Advance corporation tax

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In the United Kingdom, the Advance corporation tax (ACT) was the scheme under which companies made an advance payment of tax when they distributed dividend payments to shareholders. The principle is similar to the way that interest earned on bank deposits in the UK normally has basic rate tax deducted by the bank before being paid to the account holder.

In general this payment meant that the recipients of the dividend were considered to have already paid basic rate tax on their dividend income. Certain recipients, including pension funds, who would not otherwise have paid income tax on the dividend income were entitled to claim back this (or later a lesser) amount from the treasury.

The amount of ACT paid by a company could also be offset against the company's profits reducing its final corporation tax bill.


ACT was introduced in 1973 at a rate of 30% (the basic rate of income tax at that time). Until 1993 the income tax rate payable on dividends was the same as any other income. From 1973 until 1993 the ACT rate was adjusted to keep it the same as the basic rate of income tax. In 1993 the ACT rate was cut to 22.5%. At the same time the rate of income tax payable on dividends (20%) was for the first time set at a different rate to that payable on other income (25%). The tax relief payable was tied to the 20% rate rather than the ACT rate meaning that non-taxpayers could no longer reclaim the full amount that had previously been taken by the exchequer as ACT.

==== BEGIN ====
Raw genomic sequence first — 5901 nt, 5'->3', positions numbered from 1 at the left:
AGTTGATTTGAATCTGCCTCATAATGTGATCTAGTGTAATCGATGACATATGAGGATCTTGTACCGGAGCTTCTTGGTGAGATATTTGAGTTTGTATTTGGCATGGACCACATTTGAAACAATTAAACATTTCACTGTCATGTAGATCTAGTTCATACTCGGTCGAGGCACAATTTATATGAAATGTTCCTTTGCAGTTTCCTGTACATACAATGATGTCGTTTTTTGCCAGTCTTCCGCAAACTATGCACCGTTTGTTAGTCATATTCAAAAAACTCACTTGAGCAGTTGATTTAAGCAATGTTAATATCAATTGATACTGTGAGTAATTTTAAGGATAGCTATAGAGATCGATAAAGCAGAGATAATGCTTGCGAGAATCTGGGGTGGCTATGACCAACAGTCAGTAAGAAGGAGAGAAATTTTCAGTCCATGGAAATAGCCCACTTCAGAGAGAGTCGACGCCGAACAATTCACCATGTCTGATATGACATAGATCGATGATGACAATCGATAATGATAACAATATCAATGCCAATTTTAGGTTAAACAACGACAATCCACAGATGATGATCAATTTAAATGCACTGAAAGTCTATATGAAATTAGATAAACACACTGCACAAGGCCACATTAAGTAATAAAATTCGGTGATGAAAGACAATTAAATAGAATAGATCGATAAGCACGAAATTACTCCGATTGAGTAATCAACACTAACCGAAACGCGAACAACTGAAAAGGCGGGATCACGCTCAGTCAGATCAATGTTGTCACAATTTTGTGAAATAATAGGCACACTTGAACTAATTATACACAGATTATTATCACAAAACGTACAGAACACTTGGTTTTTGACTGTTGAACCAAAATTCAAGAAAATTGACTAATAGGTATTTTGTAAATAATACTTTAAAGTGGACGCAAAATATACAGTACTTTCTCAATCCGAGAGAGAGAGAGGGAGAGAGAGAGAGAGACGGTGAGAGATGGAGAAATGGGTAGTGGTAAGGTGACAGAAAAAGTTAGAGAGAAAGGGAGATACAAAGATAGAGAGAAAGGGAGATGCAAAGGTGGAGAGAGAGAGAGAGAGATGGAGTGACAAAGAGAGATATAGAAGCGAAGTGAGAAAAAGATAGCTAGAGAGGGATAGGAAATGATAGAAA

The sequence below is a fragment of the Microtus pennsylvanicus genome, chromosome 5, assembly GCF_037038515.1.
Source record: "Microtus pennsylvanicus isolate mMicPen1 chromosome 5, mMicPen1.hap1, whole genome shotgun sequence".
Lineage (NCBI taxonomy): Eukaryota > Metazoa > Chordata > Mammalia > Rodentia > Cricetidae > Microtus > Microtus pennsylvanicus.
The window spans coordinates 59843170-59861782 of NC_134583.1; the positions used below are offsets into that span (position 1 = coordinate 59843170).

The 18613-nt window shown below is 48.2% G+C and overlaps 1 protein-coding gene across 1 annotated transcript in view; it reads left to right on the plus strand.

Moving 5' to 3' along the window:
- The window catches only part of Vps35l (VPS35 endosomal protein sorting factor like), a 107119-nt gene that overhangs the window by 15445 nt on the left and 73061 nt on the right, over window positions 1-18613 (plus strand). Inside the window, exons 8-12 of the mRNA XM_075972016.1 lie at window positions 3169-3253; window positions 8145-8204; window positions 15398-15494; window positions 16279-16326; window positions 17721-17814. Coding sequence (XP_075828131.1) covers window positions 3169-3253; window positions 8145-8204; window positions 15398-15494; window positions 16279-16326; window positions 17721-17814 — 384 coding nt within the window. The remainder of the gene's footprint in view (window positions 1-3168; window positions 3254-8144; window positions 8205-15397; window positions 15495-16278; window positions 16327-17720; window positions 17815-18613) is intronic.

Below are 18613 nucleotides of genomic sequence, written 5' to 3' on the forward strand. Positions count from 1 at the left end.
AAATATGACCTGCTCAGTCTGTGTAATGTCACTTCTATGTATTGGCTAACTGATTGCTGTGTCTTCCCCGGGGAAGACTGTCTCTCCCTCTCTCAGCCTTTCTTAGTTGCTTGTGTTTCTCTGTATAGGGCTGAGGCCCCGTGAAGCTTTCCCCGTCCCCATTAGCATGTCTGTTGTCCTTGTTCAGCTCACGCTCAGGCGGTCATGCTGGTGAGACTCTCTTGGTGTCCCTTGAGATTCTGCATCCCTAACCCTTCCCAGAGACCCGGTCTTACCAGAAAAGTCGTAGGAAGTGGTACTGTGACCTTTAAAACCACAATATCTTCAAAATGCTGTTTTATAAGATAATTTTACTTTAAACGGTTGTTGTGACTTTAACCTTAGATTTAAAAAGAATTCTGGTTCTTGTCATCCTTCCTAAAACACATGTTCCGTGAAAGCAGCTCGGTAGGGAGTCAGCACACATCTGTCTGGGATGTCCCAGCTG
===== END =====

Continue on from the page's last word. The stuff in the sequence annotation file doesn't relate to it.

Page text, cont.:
In 1997 the tax relief for non-taxpayers (except charities and PEPs) was scrapped completely. This had a particular impact on pension funds which were no longer able to reclaim any of the money taxed as ACT from their dividend income. More fully, it was a technical change in the way corporation tax is collected the indirect effect of which was for the dividends on equity investments held within pensions to be taxed, thus lowering pension returns and allegedly contributing to the demise of some pension funds. The Treasury contend that this tax change was crucial to long-term economic growth: the existing corporation tax system created biased incentives for corporations to pay out profits as dividends to shareholders (including pension funds, who could then reclaim the tax paid) rather than to reinvest them into company growth (which would result in corporation tax being paid). The old system of corporation tax was widely viewed by economists as a constraint on British economic growth.[1]

The Times uncovered documents under the Freedom of Information Act in April 2007 that showed the chancellor Gordon Brown had been advised that pension funds would suffer a £67 billion loss of the actuarial value of their assets as a net result of a combination of policies including the ACT change.[2]

ACT was scrapped by Gordon Brown, effective from 6 April 1999.[3] but 10% tax relief on dividend income continued.

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